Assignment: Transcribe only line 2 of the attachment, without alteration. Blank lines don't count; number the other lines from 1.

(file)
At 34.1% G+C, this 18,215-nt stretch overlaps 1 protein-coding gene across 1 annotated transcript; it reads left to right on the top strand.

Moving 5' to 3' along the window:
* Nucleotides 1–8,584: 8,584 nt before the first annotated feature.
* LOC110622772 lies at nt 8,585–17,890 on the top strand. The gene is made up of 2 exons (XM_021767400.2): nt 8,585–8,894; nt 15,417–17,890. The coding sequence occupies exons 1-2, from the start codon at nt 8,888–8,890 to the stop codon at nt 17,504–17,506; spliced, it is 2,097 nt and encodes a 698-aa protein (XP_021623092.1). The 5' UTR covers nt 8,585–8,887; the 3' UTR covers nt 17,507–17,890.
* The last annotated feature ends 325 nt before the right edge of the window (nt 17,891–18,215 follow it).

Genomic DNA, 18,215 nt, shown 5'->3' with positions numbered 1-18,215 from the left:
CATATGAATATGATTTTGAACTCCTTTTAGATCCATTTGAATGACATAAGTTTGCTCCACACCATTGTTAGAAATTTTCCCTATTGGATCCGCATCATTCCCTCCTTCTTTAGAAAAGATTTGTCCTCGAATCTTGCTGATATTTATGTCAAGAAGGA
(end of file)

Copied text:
Moving 5' to 3' along the window: